Behind Abu Ghraib, an Even Darker Question

Offshore morals: If you're going to do bad things, do them far away from home

The real sin of Abu Ghraib is that we continue to deny its context. If the U.S. is indeed in a war with terrorists, if it is fighting for its very existence, then perhaps a valid argument can be made that the gloves must now come off, that the boundaries of our humanity must be redrawn. But that would require a full and open national debate, beginning first within ourselves, then carried on between neighbors, rising to communities, and finding ultimate expression in Congress and the ballot box. But even now we still seem to have no stomach for that wider discussion. Besides, should moral extraterritoriality fail us, as it did at Abu Ghraib, we can always pin the blame on others. That's what privates are for.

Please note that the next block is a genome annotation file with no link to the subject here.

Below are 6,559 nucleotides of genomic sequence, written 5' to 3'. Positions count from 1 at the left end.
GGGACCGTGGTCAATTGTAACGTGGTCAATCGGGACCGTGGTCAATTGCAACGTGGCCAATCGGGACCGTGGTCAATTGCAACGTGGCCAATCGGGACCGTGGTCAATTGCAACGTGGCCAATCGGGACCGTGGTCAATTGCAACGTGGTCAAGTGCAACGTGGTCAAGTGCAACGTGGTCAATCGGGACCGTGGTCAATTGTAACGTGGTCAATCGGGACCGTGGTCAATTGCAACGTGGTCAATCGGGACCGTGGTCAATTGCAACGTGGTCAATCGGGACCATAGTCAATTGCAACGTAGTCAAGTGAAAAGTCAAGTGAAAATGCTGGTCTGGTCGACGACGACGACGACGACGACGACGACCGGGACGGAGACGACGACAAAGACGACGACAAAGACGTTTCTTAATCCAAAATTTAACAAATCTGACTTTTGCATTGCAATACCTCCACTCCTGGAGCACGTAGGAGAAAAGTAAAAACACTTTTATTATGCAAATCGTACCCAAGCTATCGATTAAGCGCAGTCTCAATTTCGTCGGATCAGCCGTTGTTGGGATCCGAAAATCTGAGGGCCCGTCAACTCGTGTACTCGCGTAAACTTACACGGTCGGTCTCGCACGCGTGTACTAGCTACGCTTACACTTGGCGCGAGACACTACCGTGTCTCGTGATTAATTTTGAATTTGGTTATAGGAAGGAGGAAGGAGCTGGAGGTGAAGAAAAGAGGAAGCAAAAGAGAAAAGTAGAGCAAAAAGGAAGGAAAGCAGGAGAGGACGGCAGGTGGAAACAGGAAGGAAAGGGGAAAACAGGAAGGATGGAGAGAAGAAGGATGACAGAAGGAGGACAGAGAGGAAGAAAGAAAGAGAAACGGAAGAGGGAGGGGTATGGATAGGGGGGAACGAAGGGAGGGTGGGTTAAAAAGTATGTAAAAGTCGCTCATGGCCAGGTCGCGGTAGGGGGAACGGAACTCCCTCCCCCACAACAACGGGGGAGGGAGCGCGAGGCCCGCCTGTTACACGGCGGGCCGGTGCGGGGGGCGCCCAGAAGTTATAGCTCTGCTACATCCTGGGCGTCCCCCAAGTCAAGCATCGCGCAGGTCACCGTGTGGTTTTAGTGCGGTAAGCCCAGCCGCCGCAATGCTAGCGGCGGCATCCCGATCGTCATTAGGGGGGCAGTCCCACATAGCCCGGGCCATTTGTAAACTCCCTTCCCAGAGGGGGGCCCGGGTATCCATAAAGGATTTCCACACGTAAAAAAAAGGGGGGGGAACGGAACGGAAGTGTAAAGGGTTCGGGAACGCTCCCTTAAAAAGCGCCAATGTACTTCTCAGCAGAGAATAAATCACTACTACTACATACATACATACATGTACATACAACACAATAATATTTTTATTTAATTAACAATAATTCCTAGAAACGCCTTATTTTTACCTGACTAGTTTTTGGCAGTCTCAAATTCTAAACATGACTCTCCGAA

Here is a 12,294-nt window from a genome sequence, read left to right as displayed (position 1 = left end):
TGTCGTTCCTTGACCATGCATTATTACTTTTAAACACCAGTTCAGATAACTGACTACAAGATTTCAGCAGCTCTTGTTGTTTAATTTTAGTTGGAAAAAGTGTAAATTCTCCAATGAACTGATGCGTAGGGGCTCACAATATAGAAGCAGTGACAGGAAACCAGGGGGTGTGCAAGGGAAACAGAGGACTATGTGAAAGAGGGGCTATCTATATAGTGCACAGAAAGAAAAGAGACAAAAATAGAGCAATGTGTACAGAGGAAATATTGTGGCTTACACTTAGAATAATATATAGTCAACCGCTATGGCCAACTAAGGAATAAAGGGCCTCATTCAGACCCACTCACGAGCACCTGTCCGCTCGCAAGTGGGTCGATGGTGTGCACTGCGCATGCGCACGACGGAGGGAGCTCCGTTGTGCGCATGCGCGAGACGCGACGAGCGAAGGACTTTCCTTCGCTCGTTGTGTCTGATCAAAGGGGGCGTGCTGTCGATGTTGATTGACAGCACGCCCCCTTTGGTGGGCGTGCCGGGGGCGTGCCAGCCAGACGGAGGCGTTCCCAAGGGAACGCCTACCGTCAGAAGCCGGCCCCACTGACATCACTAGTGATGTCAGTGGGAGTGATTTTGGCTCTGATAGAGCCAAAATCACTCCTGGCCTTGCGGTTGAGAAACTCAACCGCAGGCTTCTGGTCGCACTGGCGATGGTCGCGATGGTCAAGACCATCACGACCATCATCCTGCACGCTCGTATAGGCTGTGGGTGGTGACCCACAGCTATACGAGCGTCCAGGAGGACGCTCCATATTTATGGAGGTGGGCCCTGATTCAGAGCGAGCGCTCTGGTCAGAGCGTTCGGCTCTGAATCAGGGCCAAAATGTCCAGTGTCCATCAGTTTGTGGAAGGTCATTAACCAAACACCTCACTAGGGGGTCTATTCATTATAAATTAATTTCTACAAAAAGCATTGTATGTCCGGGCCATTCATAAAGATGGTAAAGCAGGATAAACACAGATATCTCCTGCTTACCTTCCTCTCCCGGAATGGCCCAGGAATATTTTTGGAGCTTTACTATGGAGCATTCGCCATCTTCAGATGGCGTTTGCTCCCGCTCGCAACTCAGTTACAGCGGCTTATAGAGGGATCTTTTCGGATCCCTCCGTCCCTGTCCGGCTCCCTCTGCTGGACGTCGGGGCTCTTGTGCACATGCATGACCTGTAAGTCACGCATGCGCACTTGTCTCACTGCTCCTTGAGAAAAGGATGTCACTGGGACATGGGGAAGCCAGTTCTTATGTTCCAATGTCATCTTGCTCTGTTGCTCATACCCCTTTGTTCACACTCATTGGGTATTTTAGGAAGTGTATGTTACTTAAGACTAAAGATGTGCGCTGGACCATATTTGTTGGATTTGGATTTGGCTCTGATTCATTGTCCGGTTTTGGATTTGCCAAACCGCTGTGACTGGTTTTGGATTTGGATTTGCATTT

Ted Gup is the author of The Book of Honor: The Secret Lives and Deaths of CIA Operatives, and is a Guggenheim Fellow on leave from Case Western Reserve University, where he is the Shirley Wormser Professor of Journalism.

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